Summer’s most highly anticipated record — at least for the Buzz’s money — arrives in stores this week, and if the first single is any indication, we’re about to drown in a cascade of fabulousness. Read on:


One of the finest female voices in the history of country music, the incredible and endlessly fascinating Tanya Tucker, makes a long-awaited comeback this week with My Turn, her first album in eight years. Turn finds Tucker — who has never sounded better, and that’s saying something! — turning the tables on the music men she has long admired by covering some of their best-known tunes. Among the highlights: a playful take on Charley Pride’s classic “Is Anybody Going to San Antone?” and a slightly mellow version of Merle Haggard’s “Ramblin’ Fever,” as well as what is quite possibly the best cover of Eddy Arnold’s “You Don’t Know Me” since Jann Arden’s devastating one twelve years ago.

After last year’s stunning thumpa-thumpa smash Last Night, his paean to New York City’s ’80s-era club scene, everyone’s favorite vegan Moby pulls it way back on his latest album, Wait for Me. Inspired by a speech from David Lynch at an awards ceremony last year, Moby takes a swing toward the personal on his ninth studio record, whose ambient strings and intimate vocals deftly recall the mood of his 1999 breakthrough landmark Play.

Recent radio smashes from Jamie Foxx (“Blame It,” which kinda grows on you if you hear it enough times), Pitbull (the intoxicating “I Know You Want Me (Calle Ocho)”), Lady GaGa (“Poker Face,” which wasn’t half as fun as “Just Dance” last fall), The Fray (“You Found Me,” still living in the penthouse suite of 2009’s singles), country upstarts Lady Antebellum (“I Run to You,” as hot as a Tennessee sunrise), and Miss Britney (the cheekily naughty “If You Seek Amy”) highlight Now That’s What I Call Music 31, the latest collection in the mega-selling pop hits series. Even more mind-blowing, though, is
Now That’s What I Call the ’80s, Vol. 2, a thoroughly worthy sequel to last year’s staggering original. I could sing this set’s virtues for the rest of this post, so I’ll let it suffice to say simply this: any album that begins with George Michael’s “Faith” and ends with The Human League’s “Don’t You Want Me,” with requisite visits from Whitney Houston, Steve Perry, Bruce Hornsby, Cyndi Lauper, Sting, Robert Palmer, Duran Duran, Richard Marx, and the long-lost Martika (literally, I haven’t listened to “Toy Soldiers” in years!), is straight up my alley, honey. Take it from me: waste no time in tracking this one down.

Jeff Tweedy and company follow up their terrific 2007 effort Sky Blue Sky — their most straightforward and wholly enjoyable record since 1999’s Summerteeth — with their pretentiously-titled seventh album Wilco (The Album). If you liked them before, you likely still will, and if you’ve never understood the allure of their often esoteric output, there’s likely nothing here — not even a guest appearance from the lovely Feist — that will you sway you.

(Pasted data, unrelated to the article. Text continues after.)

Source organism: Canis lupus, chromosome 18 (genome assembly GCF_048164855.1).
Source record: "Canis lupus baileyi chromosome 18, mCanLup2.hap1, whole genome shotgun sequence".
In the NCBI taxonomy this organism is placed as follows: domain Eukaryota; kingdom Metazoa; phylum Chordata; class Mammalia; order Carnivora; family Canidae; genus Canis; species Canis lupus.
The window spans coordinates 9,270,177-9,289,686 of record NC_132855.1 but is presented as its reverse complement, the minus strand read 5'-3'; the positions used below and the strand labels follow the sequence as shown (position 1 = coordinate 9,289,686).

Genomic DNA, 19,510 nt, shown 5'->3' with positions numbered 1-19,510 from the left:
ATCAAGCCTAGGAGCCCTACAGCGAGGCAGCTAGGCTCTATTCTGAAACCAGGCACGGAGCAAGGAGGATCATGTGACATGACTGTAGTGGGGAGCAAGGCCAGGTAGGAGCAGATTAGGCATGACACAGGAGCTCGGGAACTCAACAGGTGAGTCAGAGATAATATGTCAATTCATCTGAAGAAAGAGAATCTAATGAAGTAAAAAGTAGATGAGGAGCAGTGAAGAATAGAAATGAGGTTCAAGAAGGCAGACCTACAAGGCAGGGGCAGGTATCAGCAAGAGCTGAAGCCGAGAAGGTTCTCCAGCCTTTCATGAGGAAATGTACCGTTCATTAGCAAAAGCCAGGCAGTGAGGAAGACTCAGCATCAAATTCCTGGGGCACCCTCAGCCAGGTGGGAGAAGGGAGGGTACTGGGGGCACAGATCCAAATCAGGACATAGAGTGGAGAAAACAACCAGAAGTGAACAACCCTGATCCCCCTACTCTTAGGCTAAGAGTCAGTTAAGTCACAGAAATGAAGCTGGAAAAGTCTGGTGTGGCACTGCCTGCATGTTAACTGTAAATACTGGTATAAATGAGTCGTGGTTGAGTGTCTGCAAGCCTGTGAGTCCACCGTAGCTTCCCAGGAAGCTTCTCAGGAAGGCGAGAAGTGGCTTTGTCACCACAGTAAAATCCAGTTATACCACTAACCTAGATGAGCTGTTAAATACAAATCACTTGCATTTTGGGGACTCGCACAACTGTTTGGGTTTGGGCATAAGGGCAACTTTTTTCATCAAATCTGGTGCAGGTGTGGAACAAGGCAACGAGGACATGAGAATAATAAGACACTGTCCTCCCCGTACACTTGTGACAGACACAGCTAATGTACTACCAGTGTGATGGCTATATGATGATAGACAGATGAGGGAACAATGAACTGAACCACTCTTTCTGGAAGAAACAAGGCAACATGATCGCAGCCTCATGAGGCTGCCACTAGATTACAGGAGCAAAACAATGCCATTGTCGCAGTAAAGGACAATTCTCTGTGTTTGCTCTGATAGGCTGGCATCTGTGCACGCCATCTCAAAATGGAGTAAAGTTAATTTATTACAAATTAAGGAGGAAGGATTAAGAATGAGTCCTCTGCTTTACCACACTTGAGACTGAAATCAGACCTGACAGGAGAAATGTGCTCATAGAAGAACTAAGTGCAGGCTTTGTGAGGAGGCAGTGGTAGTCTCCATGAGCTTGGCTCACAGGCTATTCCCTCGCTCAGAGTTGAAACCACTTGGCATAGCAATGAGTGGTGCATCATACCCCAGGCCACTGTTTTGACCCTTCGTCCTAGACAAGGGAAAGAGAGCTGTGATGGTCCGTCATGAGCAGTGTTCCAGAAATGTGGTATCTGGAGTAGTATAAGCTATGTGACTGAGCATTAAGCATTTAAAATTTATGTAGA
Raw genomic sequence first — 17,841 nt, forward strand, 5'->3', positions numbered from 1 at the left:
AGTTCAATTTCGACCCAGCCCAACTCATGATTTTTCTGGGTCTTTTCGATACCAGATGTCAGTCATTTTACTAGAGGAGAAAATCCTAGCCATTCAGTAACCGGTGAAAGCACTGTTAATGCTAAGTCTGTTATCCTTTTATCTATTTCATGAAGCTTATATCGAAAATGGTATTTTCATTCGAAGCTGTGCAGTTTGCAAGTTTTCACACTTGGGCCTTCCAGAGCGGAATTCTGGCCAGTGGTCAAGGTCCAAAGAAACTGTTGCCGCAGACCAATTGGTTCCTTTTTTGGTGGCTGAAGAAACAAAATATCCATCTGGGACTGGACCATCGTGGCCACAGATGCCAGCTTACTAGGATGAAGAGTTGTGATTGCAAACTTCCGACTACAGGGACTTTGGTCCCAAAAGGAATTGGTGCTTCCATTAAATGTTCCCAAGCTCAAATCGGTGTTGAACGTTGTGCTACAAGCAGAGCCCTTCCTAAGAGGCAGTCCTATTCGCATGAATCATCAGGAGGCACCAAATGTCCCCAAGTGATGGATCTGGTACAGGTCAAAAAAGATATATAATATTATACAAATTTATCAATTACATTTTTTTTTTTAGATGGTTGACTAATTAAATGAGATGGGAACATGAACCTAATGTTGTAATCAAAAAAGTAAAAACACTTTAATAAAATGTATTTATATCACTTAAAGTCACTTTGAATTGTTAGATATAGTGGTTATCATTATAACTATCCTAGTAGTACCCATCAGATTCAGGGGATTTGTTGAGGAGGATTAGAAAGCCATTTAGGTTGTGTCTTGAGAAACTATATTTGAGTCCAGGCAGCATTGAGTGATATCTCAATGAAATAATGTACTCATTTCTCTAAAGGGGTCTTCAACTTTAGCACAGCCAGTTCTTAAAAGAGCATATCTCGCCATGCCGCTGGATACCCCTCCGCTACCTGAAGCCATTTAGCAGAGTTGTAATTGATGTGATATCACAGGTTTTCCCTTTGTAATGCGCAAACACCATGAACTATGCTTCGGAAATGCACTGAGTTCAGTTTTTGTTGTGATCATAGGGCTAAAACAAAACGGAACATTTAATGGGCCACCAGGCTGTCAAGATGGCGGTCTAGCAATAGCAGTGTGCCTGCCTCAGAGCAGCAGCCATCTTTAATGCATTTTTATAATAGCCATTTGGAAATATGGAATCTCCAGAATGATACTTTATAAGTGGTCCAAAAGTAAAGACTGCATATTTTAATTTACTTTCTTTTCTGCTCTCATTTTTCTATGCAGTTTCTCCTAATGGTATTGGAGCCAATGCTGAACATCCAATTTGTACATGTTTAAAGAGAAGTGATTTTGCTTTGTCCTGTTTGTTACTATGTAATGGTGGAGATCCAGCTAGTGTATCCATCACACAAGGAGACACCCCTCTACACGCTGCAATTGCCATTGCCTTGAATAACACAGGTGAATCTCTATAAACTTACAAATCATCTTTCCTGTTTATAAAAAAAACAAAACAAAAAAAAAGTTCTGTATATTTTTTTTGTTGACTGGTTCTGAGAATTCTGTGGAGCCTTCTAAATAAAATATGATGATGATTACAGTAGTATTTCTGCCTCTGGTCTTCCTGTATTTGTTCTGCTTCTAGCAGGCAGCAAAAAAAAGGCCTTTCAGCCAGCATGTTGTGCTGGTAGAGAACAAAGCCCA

His instant classic 2005 solo debut …Something to Be played like an immense sigh of relief, coming as it did on the heels of a deeply dissatisfying Matchbox Twenty record that had us all worried that the brilliant Rob Thomas had lost his Midas touch. No such worries were necessary: three massive radio mainstays (the riveting “Lonely No More,” the propulsive “This is How a Heart Breaks,” and the devastating “Ever the Same”) sent Something into the stratosphere and reaffirmed Thomas’ near-unfailing penchant for creating mix-ready magic. After another Matchbox Twenty project a couple of years ago, Thomas is back with his sophomore effort, Cradlesong; its lead single, the 24-carat smash “Her Diamonds,” is already burning up the dial, and Rolling Stone has just chimed in with an atypically charitable four-star review. This looks to be a bona-fide monster megahit. (Also this week: don’t miss the DVD of Thomas’ Live at Red Rocks special that was recorded during the …Something to Be tour for play on PBS last year.)

Also noteworthy this week:


  • The most ass-chappingly irritating song currently infesting Top 40 radio? The groaningly awful “Birthday Sex,” which this week rapper Jeremih surrounds with a full album, his self-titled debut.

  • According to Sherry Ann, I’m not allowed to say anything bad about Brad Paisley, whose latest album, American Saturday Night, arrives this week. If I were allowed to speak my mind about that ridiculous doofus, I’d say something like he’s annoying and pompous and cloying. But I’m not, so I won’t.

  • Icelandic princess Bjork is up with a live effort, Voltaic.

  • And finally, a new wave of those brilliant Playlist compendiums arrives this week, with best-of discs — some of them admittedly ridiculous and unwarranted — landing in stores from Los Lonely Boys, TLC,
    Sir Mix-a-Lot, Babyface, and Survivor.


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